I am trying to get in the habit of changing how I talk about this project, since apparently shmups don’t count as shooters to some people. The way I see it, you’re shooting things, ergo it is a shooter, but I prefer to use terms in standard ways, so here we are. Anyway, I’ve had two days in the past week where I put in a decent amount of work on my shmup for teaching phonics… in spite of being down one hand for a new repetitive motion injury. Enemies are now a thing, though nothing hurts anything else.
When I had previously left off, I had a player ship movable onscreen (without leaving the viewport), shooting bullets that made sound and whose sound could be changed. The first thing I did was learn a bit more about the Godot Engine and change from hand-scripted timers to ones created via the editor as nodes. This refactoring made my code look a lot nicer.
I then built scenes for enemy ships and bullets and proceeded to get all of them spawning properly. Eventually I’ll want to implement enemy clusters and more interesting flight patterns, but for now the enemy ships spawn at random x coordinates and fly straight down, shooting bullets ahead of them.
Since the enemies spawn offscreen and enemies and bullets alike can fly offscreen, I implemented a deletion system for them. I believe this system could be done more elegantly, but for now it’s fine.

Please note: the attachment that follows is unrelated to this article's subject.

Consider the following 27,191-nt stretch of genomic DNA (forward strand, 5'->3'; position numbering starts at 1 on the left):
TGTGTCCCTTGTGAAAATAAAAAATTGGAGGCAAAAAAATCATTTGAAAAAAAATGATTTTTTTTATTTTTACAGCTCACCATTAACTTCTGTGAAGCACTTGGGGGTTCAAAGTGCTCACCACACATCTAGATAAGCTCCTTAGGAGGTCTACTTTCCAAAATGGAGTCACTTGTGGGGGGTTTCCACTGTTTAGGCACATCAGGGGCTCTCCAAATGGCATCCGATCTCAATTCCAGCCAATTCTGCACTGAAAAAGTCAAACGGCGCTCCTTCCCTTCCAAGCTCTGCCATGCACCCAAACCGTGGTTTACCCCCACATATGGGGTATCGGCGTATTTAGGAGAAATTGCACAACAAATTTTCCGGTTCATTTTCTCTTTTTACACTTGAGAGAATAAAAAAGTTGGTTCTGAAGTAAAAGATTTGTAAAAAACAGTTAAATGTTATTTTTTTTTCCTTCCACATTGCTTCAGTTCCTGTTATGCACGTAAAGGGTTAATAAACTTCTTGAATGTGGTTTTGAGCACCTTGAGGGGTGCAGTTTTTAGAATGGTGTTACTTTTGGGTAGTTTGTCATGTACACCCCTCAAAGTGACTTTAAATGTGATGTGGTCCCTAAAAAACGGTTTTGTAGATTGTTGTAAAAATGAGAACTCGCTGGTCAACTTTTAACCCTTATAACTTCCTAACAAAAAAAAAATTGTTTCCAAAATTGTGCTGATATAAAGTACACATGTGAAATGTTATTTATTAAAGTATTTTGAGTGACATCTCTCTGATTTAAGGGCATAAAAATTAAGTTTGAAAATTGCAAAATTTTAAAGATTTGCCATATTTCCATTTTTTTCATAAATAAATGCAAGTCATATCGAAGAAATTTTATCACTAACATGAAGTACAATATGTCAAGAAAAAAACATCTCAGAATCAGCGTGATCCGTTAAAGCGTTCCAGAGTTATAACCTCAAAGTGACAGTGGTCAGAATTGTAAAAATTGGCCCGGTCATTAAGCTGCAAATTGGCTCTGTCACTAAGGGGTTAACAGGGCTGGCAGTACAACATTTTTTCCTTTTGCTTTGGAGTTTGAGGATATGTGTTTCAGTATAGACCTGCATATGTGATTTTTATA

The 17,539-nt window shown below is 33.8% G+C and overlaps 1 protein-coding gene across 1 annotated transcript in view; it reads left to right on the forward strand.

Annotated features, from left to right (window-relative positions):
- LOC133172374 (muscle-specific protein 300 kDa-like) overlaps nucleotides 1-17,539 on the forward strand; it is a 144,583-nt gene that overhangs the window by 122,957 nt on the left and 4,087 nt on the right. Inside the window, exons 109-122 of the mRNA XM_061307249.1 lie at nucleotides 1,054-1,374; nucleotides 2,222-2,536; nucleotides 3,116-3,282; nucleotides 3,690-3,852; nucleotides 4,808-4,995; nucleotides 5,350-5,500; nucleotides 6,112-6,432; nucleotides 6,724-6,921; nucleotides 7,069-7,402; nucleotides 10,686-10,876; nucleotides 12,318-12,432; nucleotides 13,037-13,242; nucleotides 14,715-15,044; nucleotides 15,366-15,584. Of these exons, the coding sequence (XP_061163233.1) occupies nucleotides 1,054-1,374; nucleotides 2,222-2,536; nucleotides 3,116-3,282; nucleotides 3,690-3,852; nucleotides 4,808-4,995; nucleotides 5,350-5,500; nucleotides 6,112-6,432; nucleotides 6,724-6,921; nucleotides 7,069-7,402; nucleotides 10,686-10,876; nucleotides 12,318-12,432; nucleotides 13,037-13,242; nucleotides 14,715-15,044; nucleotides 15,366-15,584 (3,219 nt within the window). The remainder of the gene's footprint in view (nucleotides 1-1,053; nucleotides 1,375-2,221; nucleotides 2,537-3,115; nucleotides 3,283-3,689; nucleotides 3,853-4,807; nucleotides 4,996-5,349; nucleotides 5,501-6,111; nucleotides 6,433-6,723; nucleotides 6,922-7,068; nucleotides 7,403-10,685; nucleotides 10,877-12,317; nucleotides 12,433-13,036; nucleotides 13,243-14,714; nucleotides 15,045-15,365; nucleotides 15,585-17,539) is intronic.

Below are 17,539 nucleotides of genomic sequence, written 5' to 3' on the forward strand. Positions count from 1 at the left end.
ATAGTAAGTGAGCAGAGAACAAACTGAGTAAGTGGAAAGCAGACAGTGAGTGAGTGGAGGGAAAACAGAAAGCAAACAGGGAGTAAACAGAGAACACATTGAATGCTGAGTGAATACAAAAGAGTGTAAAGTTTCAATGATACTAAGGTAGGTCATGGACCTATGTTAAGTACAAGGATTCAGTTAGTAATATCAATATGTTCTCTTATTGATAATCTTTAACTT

With everything getting onscreen and moving like I wanted, the next step was to enable collisions. I planned to start on that immediately, but when I looked into collisions in the Godot Engine, I realized that I was going to have to refactor a lot more things and stopped working on it for that day.
I started work today by refactoring the player ship from being a Sprite at heart to being a KinematicBody2D. This was the start of getting things ready for collisions. A lot of changes flowed from that, and the script for the player is now far, far more lightweight than it was this morning.
Although I’ve ended the day without any collisions going on, I’ve made some pretty significant progress in learning the Godot Engine and using its editor to do things which before I was just doing in scripts. The game doesn’t feel very different functionally from where I left off on the 8th, but there have actually been a great number of changes under the hood. These will help me going forward.
The one obvious change from last session is that the background is now a starfield instead of a plain dark gray. I had an epiphany earlier; NASA makes its pictures of space freely available for educational purposes, so I found some I like and slapped one down as the background. No programmer art needed when you can have real pictures of space!
The downside is that real pictures of space loop poorly and parallax backgrounds will not be a thing for now. Maybe if I get someone to make better art for me at some point, I will reluctantly leave space photos behind. For now, I’ll plan on improving ships and bullets later (I can do more than simple polygons!) and leave spaaaaaaaaaaaaace pictures in place. :D